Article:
Survey Data

Reg No

11362029


Rating

National


Categories of Special Interest

Architectural Artistic Historical


Original Use

Country house


In Use As

Country house


Date

1850 - 1885


Coordinates

309169, 236216


Date Recorded

13/07/2005


Date Updated

--/--/--


Description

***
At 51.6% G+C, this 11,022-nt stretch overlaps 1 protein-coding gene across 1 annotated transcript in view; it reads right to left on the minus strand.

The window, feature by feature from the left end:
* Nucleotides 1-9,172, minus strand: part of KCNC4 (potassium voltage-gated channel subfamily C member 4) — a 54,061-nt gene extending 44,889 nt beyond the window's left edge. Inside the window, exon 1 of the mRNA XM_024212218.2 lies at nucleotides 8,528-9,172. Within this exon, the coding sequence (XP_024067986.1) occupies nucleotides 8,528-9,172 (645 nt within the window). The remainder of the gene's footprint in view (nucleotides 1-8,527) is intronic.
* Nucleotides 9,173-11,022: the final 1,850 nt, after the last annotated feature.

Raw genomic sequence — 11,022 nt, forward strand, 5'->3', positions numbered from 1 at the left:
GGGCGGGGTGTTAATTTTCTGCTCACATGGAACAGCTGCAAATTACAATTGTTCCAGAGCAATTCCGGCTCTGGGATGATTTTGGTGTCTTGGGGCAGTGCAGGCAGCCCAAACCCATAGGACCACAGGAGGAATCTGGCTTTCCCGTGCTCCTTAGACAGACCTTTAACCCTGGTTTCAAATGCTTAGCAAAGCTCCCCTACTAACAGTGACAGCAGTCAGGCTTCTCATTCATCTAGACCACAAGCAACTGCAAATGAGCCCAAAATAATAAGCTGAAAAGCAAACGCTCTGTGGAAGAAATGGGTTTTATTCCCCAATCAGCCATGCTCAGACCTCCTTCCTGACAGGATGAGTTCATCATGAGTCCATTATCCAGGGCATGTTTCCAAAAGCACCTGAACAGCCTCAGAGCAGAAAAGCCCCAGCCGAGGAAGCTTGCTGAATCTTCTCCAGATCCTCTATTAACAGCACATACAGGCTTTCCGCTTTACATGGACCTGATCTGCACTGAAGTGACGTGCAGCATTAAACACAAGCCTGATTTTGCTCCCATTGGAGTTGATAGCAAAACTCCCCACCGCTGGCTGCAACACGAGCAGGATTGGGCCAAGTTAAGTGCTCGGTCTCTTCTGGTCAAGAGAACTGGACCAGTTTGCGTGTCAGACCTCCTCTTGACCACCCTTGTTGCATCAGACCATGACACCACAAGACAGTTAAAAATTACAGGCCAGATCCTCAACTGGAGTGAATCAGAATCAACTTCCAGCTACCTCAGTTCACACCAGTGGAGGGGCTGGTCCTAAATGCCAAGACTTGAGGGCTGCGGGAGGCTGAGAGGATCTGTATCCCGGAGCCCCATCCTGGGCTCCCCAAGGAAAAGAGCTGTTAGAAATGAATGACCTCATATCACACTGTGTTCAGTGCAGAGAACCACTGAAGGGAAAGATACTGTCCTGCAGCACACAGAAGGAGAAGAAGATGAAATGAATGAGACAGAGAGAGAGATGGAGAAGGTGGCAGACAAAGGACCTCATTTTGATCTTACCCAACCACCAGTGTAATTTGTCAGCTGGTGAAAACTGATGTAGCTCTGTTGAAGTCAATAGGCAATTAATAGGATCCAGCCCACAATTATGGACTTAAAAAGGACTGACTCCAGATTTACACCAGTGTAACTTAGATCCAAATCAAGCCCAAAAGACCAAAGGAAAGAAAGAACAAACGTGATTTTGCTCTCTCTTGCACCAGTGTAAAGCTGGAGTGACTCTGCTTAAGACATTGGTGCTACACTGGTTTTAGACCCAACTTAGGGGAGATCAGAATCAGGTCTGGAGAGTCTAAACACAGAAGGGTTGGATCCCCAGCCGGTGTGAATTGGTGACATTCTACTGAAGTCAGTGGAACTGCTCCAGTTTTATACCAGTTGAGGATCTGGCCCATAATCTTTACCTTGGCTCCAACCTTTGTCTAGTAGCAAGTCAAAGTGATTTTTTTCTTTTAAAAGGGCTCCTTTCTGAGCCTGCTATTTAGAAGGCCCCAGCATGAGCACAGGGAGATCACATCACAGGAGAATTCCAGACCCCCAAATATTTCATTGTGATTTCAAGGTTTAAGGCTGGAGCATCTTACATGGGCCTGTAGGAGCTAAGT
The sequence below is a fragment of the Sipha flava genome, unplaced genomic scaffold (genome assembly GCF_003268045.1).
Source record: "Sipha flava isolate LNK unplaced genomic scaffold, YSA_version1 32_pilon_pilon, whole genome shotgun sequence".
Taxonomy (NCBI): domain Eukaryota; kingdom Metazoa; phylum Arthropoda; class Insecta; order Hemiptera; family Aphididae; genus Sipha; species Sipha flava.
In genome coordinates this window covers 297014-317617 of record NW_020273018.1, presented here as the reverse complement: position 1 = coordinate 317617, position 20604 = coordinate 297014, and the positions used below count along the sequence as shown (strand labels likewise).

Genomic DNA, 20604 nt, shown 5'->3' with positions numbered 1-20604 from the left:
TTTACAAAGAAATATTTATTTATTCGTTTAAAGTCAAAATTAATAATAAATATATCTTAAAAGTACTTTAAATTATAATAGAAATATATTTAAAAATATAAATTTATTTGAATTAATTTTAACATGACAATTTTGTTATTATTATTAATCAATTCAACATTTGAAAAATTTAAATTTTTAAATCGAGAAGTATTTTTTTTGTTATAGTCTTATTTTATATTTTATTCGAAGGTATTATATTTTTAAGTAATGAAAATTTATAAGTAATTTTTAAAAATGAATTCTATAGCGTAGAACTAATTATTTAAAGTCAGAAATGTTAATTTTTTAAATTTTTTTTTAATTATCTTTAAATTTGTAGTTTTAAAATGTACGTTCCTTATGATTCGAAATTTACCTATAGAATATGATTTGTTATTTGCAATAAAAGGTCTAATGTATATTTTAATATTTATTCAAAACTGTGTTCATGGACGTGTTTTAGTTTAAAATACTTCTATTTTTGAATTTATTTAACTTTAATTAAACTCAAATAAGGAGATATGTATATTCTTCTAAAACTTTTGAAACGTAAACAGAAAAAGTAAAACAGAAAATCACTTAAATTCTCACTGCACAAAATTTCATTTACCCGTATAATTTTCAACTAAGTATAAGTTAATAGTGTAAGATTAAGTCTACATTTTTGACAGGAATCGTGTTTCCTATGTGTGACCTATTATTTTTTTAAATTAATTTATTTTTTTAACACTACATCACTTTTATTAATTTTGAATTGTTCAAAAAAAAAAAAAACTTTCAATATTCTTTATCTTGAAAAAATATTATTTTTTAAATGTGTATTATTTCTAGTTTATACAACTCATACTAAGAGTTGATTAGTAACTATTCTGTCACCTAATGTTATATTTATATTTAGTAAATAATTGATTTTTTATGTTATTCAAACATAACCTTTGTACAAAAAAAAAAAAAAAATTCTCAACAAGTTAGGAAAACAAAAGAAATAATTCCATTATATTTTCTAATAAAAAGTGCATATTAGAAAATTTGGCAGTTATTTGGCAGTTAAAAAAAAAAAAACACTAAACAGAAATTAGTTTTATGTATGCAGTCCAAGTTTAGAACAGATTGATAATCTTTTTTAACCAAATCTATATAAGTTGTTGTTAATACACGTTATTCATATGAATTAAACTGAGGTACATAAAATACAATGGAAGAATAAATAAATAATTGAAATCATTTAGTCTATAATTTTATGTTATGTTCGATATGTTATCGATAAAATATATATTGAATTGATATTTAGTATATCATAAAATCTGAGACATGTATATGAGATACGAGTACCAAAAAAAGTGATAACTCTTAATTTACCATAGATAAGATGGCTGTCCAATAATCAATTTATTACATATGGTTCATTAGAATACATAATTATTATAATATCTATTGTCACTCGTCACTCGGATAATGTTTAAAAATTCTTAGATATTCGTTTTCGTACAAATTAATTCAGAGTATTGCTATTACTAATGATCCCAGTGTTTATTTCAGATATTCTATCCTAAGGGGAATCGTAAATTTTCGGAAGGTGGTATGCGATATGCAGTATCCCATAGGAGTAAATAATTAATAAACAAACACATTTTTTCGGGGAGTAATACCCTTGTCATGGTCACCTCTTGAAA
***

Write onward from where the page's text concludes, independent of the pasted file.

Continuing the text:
Detached multiple-bay three-storey house over basement, built 1881. Pedimented two-bay entrance breakfront with port cochere. Farmleigh, an estate of 78 acres situated to the north-west of Dublin's Phoenix Park, was purchased from the Guinness family by the Irish Government in 1999. The house has been refurbished by the Office of Public Works as accommodation for visiting dignitaries, for high level Government meetings, and for public enjoyment. Originally a small Georgian house built in the late 18th century, Farmleigh was purchased by Edward Cecil Guinness (1847-1927) on his marriage to his cousin, Adelaide Guinness in 1873. A great-grandson of Arthur Guinness, founder of the eponymous brewery, Edward Cecil became the first Earl of Iveagh in 1919. The first major building programme was undertaken in 1881-84 to designs by Irish architect James Franklin Fuller (1832-1925), who extended the House to the west, refurbished the existing house, and added a third storey. In 1896 the Ballroom wing was added, designed by the Scottish architect William Young (1843-1900). With the addition of a new Conservatory adjoining the Ballroom in 1901, increased planting of broadleaves and exotics in the gardens, Farmleigh had, by the early years of the 20th century, all the requisites for gracious living and stylish entertainment. Its great charm lies in the eclecticism of its interior decoration ranging from the classical style to Jacobean, Louis XV, Louis XVI and Georgian.